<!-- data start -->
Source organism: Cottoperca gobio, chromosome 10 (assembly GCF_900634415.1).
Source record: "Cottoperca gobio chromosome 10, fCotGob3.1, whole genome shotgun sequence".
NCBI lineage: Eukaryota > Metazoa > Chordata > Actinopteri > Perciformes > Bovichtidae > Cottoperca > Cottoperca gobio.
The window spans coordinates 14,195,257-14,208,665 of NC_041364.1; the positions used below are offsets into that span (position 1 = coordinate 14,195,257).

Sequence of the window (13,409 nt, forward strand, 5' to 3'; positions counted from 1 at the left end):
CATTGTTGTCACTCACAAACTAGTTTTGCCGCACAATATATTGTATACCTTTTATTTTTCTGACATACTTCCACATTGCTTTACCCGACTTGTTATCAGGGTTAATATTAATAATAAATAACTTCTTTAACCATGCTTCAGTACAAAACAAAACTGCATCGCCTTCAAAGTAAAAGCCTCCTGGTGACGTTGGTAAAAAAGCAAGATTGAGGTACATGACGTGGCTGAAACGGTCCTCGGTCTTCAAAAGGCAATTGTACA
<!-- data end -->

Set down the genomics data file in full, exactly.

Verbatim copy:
Source organism: Cottoperca gobio, chromosome 10 (assembly GCF_900634415.1).
Source record: "Cottoperca gobio chromosome 10, fCotGob3.1, whole genome shotgun sequence".
NCBI lineage: Eukaryota > Metazoa > Chordata > Actinopteri > Perciformes > Bovichtidae > Cottoperca > Cottoperca gobio.
The window spans coordinates 14,195,257-14,208,665 of NC_041364.1; the positions used below are offsets into that span (position 1 = coordinate 14,195,257).

Sequence of the window (13,409 nt, forward strand, 5' to 3'; positions counted from 1 at the left end):
CATTGTTGTCACTCACAAACTAGTTTTGCCGCACAATATATTGTATACCTTTTATTTTTCTGACATACTTCCACATTGCTTTACCCGACTTGTTATCAGGGTTAATATTAATAATAAATAACTTCTTTAACCATGCTTCAGTACAAAACAAAACTGCATCGCCTTCAAAGTAAAAGCCTCCTGGTGACGTTGGTAAAAAAGCAAGATTGAGGTACATGACGTGGCTGAAACGGTCCTCGGTCTTCAAAAGGCAATTGTACA